Topband: LU5OM shortened dipole (inverted vee) doing a nice job
vk6vz at arach.net.au
Mon Jul 24 09:36:47 EDT 2017
One of the great myths about 160m is that low angle radiation is always needed to work DX on the topband. The other is that almost any kind of vertical antenna will always beat a relatively low (in terms of a wavelength) horizontal one for 160m DXing. It all depends on where you live.
The best advice I was ever given on antennas was by Les Moxon G6XN, who suggested that some locations predominantly suit a particular type of polarisation and one should always try both. Even better, if possible, have both a horizontally polarised and a vertically polarised antenna for your favourite low-band – and switch between them regularly.
In Western Australia, our ground conductivity is so poor that on 160m even vertical antennas over as full-size ground screen lose so much signal in the far-field that a ‘cloud-warmer’ dipole under a quarter wave length high will outperform them. This situation isn’t helped by the south-west of WA having a geomagnetic latitude that suits horizontal antennas at least as well as vertical ones.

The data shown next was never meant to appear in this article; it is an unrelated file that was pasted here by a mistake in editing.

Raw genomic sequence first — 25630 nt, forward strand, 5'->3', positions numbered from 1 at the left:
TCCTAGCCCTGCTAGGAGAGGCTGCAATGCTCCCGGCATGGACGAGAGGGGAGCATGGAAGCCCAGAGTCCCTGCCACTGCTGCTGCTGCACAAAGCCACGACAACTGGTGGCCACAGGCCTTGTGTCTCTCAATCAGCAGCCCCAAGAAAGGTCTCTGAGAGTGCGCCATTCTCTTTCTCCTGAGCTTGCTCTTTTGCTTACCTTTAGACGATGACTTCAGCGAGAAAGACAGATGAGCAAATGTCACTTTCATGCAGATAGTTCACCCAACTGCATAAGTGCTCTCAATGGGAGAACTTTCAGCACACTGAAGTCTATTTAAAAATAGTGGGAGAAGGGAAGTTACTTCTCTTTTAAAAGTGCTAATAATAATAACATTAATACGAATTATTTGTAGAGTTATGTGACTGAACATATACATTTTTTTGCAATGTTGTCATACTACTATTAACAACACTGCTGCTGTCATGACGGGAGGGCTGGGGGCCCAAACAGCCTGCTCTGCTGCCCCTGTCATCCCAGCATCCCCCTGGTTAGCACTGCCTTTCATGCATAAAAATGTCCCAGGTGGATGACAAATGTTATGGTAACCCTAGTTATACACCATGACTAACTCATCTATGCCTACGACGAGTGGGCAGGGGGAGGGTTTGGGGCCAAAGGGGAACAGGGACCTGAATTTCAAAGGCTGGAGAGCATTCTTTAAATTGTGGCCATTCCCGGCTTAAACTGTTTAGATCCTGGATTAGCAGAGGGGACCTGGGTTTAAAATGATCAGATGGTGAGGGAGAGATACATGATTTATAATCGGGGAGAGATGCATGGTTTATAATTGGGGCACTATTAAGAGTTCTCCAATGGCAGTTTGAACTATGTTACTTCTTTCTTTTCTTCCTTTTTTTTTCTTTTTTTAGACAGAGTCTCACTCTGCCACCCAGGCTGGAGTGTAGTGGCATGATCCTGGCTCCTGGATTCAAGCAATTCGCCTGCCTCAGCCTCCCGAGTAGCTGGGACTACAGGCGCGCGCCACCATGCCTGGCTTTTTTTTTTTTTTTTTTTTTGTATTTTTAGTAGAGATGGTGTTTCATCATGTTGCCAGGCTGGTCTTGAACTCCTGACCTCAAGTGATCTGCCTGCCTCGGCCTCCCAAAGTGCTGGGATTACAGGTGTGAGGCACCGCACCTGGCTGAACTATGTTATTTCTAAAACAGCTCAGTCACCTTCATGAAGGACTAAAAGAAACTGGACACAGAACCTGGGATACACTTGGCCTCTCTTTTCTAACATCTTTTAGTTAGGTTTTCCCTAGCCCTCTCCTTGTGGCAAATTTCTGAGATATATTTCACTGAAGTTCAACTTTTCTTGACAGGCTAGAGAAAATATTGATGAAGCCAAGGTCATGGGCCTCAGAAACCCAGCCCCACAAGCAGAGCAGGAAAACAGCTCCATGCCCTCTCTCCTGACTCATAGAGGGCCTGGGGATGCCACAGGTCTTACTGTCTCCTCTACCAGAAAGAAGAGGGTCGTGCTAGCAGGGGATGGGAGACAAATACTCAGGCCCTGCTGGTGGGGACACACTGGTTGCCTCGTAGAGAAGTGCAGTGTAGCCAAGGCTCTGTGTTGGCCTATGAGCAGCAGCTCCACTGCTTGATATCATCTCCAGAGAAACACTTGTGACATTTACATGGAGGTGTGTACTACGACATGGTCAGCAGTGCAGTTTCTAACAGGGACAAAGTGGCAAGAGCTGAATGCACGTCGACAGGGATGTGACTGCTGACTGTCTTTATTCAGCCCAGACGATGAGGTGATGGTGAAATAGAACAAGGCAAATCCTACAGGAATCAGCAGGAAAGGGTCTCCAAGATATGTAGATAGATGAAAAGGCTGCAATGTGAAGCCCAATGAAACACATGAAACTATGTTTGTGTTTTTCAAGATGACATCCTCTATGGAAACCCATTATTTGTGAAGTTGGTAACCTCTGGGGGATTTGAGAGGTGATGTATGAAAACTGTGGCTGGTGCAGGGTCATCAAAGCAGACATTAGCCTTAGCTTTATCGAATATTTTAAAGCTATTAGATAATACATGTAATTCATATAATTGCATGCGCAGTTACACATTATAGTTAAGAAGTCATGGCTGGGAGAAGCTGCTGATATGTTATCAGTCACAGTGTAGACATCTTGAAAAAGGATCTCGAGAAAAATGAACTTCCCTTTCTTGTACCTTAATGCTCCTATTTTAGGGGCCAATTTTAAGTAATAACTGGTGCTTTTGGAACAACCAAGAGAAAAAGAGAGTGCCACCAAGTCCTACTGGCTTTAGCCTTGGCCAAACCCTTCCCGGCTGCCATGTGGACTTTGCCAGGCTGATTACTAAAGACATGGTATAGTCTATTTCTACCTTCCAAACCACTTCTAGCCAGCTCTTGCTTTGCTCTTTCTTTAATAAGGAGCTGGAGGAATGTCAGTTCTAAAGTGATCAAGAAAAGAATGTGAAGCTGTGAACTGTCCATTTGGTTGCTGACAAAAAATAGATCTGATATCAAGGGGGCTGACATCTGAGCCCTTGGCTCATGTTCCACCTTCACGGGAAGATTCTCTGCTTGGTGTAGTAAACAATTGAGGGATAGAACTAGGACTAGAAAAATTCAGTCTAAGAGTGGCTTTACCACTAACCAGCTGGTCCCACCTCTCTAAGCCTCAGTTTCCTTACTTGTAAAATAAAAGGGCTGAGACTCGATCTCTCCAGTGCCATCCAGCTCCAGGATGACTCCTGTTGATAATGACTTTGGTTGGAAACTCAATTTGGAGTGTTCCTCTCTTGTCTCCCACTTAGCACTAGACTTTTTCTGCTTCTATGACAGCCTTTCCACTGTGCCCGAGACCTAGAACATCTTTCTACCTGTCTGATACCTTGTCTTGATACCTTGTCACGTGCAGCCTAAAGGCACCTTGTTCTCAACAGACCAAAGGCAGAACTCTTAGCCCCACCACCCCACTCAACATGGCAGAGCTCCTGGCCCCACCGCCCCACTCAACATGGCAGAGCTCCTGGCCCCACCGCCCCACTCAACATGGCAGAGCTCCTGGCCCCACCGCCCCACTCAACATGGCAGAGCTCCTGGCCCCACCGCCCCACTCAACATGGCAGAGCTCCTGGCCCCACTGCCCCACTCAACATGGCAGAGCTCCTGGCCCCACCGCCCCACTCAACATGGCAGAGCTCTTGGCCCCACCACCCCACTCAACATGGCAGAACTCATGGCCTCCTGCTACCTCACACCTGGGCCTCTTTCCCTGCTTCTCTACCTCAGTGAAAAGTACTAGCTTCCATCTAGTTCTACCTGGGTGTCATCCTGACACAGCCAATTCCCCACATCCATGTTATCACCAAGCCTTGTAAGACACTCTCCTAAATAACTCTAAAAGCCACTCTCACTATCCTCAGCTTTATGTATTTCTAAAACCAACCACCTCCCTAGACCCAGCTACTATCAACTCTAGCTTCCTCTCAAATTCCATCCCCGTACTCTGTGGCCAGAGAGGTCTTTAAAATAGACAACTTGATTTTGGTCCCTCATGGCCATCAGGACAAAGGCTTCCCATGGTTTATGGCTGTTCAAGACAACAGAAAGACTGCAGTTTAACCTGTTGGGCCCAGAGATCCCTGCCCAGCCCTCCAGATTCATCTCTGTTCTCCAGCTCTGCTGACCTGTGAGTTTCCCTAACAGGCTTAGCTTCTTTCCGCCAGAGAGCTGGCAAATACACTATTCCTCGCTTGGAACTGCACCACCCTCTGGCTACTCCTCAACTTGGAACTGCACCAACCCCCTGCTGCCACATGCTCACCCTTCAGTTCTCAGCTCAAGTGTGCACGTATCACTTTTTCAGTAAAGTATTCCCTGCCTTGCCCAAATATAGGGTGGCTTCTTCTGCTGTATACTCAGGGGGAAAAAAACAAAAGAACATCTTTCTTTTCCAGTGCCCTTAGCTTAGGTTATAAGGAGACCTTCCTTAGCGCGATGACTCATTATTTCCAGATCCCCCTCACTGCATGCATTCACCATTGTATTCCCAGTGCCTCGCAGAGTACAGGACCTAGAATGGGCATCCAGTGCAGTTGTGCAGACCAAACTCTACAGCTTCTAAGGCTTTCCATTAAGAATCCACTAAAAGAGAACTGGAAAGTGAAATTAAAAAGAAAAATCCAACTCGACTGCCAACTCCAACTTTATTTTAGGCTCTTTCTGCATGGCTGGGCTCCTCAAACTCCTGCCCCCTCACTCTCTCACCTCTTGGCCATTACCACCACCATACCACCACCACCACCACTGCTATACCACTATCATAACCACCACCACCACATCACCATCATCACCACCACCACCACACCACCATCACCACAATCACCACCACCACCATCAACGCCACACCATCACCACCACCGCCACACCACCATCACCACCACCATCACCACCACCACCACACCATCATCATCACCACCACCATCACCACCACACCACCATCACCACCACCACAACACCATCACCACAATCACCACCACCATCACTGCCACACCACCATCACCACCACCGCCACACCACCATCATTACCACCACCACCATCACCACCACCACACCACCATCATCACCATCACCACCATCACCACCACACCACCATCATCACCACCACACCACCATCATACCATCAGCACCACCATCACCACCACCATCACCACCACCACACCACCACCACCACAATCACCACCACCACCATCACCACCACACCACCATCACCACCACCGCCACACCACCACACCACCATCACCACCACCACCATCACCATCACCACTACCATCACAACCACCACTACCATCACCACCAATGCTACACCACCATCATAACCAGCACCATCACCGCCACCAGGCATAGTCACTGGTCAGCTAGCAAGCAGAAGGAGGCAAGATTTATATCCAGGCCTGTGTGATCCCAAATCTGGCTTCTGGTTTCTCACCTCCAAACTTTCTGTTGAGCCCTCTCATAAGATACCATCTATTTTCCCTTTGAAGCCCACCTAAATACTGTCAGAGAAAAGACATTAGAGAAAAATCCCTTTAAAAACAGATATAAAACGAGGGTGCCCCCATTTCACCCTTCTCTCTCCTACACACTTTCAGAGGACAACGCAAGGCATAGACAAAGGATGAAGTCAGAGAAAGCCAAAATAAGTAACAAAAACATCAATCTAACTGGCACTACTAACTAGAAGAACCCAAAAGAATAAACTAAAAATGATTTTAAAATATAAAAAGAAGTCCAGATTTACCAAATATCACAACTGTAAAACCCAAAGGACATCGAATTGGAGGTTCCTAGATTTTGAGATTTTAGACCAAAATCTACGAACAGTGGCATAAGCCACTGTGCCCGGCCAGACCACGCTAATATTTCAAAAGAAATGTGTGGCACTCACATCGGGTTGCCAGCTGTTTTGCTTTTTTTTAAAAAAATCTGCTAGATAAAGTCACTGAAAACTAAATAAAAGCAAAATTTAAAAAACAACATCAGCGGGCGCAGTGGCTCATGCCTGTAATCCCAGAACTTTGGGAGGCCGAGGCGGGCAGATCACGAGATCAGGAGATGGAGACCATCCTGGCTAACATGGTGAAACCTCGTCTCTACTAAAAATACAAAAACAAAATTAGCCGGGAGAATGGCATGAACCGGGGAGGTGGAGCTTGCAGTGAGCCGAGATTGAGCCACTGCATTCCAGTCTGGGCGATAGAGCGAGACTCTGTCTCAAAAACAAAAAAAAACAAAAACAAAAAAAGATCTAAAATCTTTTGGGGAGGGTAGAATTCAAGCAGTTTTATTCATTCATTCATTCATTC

Mike VK6HD, Western Australia’s greatest topband DXer with around 260 countries confirmed, found a simple inverted vee dipole about 100’ high generally outperformed his quarter-wave inverted-L with an 80’ vertical section over 132 quarter-wave radials.
Similarly, in VK6 I have tried a heap of different vertical antennas, over a variety of high-quality elevated and buried radial systems, and have always come back to using dipole antennas, of a similar height to that used by Mike and my friend Phil VK6GX. In my case, this has resulted in 236 countries confirmed.
If you have losses in the far field from poor soil conductivity, all the radials in the world and a full-size vertical can’t fix this. ;-)
Steve, VK6VZ/G3ZZD (topbander since 1971)
I wondered about the inverted-L. My guess is that it had a poor ground
On Jul 17, 2017 9:22 AM, "K1FZ-Bruce" <k1fz at myfairpoint.net> wrote:
There are always exceptions.
A few years ago there was someone that had a inverted V that worked well
It was found that it was feed with open wire feeders that acted as a
vertical antenna with top loading.
If your antenna works well be happy. Ham radio is a great hobby.
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